Portuguese Premier Mario Soares said on Saturday (10 December) that he had not been asked to form a new government following his defeat in Parliament on Thursday.
GV: Presidential palace in Lisbon. (TWO SHOTS)
SV INT: Premier Mario Soares enters and shakes hands with newsmen.
SV: Soares talking to newsmen PAN TO other reporters.
SV: Reporter asking question in French. (TWO SHOTS)
SCU & SV: Soares answering in French and reporters listening. (SEVEN SHOTS)
President Eanes also discussed the question of a successor to Premier Soares with other political leaders. He held talks with the centre-right Social Democrats, Conservative Centre Democrats, the Communists and the extreme left-wing Popular Democrats Union. Premier Soares has ruled out the possibility of forming a coalition with either the left or right wing.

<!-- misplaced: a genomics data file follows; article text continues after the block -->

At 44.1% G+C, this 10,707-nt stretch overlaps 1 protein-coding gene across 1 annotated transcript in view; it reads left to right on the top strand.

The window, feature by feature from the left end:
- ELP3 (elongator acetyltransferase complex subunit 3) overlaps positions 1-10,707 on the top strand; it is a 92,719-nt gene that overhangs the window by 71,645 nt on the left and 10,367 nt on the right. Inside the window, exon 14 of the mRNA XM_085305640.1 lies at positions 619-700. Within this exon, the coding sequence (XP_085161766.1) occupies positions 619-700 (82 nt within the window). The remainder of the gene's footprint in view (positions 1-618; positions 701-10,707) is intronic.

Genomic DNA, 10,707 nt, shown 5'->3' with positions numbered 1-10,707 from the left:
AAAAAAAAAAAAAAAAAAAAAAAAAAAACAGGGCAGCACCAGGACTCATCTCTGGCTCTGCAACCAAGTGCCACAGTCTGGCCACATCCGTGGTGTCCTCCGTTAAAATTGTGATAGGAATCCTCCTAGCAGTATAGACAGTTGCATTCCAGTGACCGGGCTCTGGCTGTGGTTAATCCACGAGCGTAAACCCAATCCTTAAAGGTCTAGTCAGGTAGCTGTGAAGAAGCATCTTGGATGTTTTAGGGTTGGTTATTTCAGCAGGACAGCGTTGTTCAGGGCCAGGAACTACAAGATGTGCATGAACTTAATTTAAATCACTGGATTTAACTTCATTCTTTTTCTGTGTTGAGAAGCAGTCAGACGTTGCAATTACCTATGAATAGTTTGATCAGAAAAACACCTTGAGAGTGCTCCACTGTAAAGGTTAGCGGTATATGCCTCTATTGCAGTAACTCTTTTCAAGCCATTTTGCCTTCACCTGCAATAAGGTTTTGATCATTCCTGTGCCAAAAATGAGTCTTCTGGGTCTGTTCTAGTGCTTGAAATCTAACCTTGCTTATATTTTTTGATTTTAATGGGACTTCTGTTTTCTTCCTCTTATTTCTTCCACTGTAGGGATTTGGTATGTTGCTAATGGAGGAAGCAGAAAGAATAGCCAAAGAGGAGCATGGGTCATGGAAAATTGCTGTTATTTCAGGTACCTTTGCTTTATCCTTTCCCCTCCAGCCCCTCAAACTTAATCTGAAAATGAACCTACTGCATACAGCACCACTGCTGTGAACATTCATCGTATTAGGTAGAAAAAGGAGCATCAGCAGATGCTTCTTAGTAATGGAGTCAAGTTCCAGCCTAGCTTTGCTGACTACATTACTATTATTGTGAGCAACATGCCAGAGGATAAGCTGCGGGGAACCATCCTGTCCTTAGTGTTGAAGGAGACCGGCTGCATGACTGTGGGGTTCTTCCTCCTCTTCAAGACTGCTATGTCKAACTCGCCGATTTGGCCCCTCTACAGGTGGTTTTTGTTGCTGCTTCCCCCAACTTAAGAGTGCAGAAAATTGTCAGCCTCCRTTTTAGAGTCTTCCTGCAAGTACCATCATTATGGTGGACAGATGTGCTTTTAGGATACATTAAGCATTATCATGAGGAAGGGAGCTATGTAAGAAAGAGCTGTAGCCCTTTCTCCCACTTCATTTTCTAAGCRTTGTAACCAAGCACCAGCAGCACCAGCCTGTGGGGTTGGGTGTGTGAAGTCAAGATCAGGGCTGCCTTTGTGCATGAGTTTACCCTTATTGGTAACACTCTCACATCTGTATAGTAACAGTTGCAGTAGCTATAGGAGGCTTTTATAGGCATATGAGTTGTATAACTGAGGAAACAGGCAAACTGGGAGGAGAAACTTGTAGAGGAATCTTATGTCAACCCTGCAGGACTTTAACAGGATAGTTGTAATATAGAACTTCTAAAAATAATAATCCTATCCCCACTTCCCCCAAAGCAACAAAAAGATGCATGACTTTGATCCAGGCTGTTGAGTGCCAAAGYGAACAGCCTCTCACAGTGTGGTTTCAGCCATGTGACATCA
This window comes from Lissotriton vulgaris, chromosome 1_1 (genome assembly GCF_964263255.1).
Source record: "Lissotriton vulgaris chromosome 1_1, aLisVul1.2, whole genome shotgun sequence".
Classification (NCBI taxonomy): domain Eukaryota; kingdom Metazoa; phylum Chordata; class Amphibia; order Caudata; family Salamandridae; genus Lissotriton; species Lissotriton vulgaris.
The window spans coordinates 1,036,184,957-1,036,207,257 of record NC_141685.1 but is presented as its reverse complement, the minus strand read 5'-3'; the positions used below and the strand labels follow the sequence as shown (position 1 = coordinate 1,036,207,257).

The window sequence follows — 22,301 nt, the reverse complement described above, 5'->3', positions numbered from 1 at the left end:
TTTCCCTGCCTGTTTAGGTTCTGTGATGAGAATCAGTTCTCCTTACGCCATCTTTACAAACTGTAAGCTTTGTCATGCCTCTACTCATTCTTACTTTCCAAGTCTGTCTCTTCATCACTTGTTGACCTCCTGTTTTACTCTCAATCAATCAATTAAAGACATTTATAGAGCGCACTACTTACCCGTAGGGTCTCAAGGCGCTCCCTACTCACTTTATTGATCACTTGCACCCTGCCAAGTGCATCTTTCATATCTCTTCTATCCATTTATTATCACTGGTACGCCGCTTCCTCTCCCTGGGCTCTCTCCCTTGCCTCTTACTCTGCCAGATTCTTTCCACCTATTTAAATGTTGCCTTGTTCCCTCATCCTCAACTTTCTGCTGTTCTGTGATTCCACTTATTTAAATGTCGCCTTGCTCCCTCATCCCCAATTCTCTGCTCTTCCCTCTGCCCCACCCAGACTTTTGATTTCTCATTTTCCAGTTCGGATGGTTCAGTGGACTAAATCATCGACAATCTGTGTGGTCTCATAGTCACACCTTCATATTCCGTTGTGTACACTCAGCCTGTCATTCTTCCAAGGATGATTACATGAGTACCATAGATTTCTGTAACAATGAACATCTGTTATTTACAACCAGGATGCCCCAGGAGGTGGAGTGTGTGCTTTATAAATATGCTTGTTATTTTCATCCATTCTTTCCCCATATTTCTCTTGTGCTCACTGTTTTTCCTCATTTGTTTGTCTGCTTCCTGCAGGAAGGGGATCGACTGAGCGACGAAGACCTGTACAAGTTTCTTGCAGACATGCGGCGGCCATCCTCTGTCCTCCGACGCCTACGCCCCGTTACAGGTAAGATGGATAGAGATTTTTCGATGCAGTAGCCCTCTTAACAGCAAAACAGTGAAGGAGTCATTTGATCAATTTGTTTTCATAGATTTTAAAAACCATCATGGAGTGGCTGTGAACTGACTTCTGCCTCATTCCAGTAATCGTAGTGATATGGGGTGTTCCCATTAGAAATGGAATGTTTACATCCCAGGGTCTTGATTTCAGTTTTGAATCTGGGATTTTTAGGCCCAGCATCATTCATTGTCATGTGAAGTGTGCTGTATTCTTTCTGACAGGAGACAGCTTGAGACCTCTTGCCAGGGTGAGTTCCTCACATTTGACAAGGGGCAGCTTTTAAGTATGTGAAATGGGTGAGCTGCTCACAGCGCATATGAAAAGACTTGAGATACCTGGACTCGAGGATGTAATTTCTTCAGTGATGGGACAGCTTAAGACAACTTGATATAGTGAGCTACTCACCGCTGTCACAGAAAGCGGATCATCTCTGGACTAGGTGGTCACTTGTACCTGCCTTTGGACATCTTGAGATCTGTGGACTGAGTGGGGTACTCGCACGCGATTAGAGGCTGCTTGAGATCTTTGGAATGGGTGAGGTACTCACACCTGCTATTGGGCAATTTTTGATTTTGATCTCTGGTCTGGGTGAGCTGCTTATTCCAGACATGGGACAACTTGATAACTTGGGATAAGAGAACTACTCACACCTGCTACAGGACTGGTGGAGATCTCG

Script is copyright Reuters Limited. All rights reserved
Background: Portuguese Premier Mario Soares said on Saturday (10 December) that he had not been asked to form a new government following his defeat in Parliament on Thursday. He was speaking at a news conference after talks with President Antonio Ramalho Eanes.
SYNOPSIS: Premier Soares spent two hours discussing his future with the Portuguese head of state at the Presidential Palace in Lisbon.
Later he told newsmen that his successor would probably not he chosen before December 12, when President Eanes was due to leave for a visit to West Germany. He said he still did not exclude the possibility of being called on to serve again as Prime Minister. But he added that for the time being it was up to the Opposition parties to find a way out of the country's economic crisis.
Relying to reporters' questions, Dr. Soares said he would not return as Premier unless the other parties were in agreement. One of his conditions was the resumption of talks with the International Monetary Fund on a loan to help Portugal out of its difficulties. The 16-month-old minority Socialist government of Dr. Soares was overthrown on a vote of confidence in his policies designed to overcome the country's unemployment problem and soaring inflation rate. The Premier stressed that there was no danger of military intervention. He said the Portuguese armed forces respected the democratic process and constitution.